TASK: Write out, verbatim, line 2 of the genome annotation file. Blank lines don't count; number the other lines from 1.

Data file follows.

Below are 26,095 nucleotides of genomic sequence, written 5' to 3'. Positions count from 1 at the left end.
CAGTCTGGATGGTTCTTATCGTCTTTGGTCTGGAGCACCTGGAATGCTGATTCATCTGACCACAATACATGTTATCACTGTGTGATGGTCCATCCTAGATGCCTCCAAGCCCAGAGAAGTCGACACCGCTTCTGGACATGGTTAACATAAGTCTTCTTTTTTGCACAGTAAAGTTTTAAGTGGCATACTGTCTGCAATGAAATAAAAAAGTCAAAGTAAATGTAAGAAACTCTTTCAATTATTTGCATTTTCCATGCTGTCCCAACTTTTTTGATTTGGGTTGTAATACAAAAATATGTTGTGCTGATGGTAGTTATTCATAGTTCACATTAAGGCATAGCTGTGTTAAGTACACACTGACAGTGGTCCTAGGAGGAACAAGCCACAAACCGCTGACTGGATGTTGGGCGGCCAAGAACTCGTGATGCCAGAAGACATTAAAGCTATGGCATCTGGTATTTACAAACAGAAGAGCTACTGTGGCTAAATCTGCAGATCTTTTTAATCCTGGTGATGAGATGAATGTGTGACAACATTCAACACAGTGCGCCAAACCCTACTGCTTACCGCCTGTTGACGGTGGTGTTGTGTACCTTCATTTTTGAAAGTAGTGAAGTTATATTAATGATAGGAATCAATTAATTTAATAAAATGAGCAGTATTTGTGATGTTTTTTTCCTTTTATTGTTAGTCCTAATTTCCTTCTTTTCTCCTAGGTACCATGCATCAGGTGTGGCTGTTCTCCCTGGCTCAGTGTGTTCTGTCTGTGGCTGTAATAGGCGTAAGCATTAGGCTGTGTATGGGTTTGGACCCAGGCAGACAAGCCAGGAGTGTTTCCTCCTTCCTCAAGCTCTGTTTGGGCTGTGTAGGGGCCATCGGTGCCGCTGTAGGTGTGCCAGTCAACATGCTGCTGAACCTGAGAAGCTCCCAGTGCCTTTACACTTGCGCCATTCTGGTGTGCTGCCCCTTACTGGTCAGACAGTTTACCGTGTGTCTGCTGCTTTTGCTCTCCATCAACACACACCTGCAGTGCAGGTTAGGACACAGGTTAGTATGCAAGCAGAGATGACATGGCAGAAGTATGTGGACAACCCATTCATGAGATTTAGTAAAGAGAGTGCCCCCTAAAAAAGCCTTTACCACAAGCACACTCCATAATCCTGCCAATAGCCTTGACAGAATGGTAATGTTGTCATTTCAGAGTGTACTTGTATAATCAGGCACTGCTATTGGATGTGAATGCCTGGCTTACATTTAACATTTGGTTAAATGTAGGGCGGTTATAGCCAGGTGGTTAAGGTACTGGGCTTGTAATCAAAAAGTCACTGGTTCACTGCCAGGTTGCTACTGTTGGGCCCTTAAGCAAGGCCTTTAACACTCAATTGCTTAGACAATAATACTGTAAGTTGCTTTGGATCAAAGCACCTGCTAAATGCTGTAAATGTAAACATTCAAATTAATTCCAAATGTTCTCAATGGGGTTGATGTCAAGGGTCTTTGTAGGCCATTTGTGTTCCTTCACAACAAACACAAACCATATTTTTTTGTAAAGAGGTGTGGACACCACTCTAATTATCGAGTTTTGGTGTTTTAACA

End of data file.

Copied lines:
CAGTCTGGATGGTTCTTATCGTCTTTGGTCTGGAGCACCTGGAATGCTGATTCATCTGACCACAATACATGTTATCACTGTGTGATGGTCCATCCTAGATGCCTCCAAGCCCAGAGAAGTCGACACCGCTTCTGGACATGGTTAACATAAGTCTTCTTTTTTGCACAGTAAAGTTTTAAGTGGCATACTGTCTGCAATGAAATAAAAAAGTCAAAGTAAATGTAAGAAACTCTTTCAATTATTTGCATTTTCCATGCTGTCCCAACTTTTTTGATTTGGGTTGTAATACAAAAATATGTTGTGCTGATGGTAGTTATTCATAGTTCACATTAAGGCATAGCTGTGTTAAGTACACACTGACAGTGGTCCTAGGAGGAACAAGCCACAAACCGCTGACTGGATGTTGGGCGGCCAAGAACTCGTGATGCCAGAAGACATTAAAGCTATGGCATCTGGTATTTACAAACAGAAGAGCTACTGTGGCTAAATCTGCAGATCTTTTTAATCCTGGTGATGAGATGAATGTGTGACAACATTCAACACAGTGCGCCAAACCCTACTGCTTACCGCCTGTTGACGGTGGTGTTGTGTACCTTCATTTTTGAAAGTAGTGAAGTTATATTAATGATAGGAATCAATTAATTTAATAAAATGAGCAGTATTTGTGATGTTTTTTTCCTTTTATTGTTAGTCCTAATTTCCTTCTTTTCTCCTAGGTACCATGCATCAGGTGTGGCTGTTCTCCCTGGCTCAGTGTGTTCTGTCTGTGGCTGTAATAGGCGTAAGCATTAGGCTGTGTATGGGTTTGGACCCAGGCAGACAAGCCAGGAGTGTTTCCTCCTTCCTCAAGCTCTGTTTGGGCTGTGTAGGGGCCATCGGTGCCGCTGTAGGTGTGCCAGTCAACATGCTGCTGAACCTGAGAAGCTCCCAGTGCCTTTACACTTGCGCCATTCTGGTGTGCTGCCCCTTACTGGTCAGACAGTTTACCGTGTGTCTGCTGCTTTTGCTCTCCATCAACACACACCTGCAGTGCAGGTTAGGACACAGGTTAGTATGCAAGCAGAGATGACATGGCAGAAGTATGTGGACAACCCATTCATGAGATTTAGTAAAGAGAGTGCCCCCTAAAAAAGCCTTTACCACAAGCACACTCCATAATCCTGCCAATAGCCTTGACAGAATGGTAATGTTGTCATTTCAGAGTGTACTTGTATAATCAGGCACTGCTATTGGATGTGAATGCCTGGCTTACATTTAACATTTGGTTAAATGTAGGGCGGTTATAGCCAGGTGGTTAAGGTACTGGGCTTGTAATCAAAAAGTCACTGGTTCACTGCCAGGTTGCTACTGTTGGGCCCTTAAGCAAGGCCTTTAACACTCAATTGCTTAGACAATAATACTGTAAGTTGCTTTGGATCAAAGCACCTGCTAAATGCTGTAAATGTAAACATTCAAATTAATTCCAAATGTTCTCAATGGGGTTGATGTCAAGGGTCTTTGTAGGCCATTTGTGTTCCTTCACAACAAACACAAACCATATTTTTTTGTAAAGAGGTGTGGACACCACTCTAATTATCGAGTTTTGGTGTTTTAACA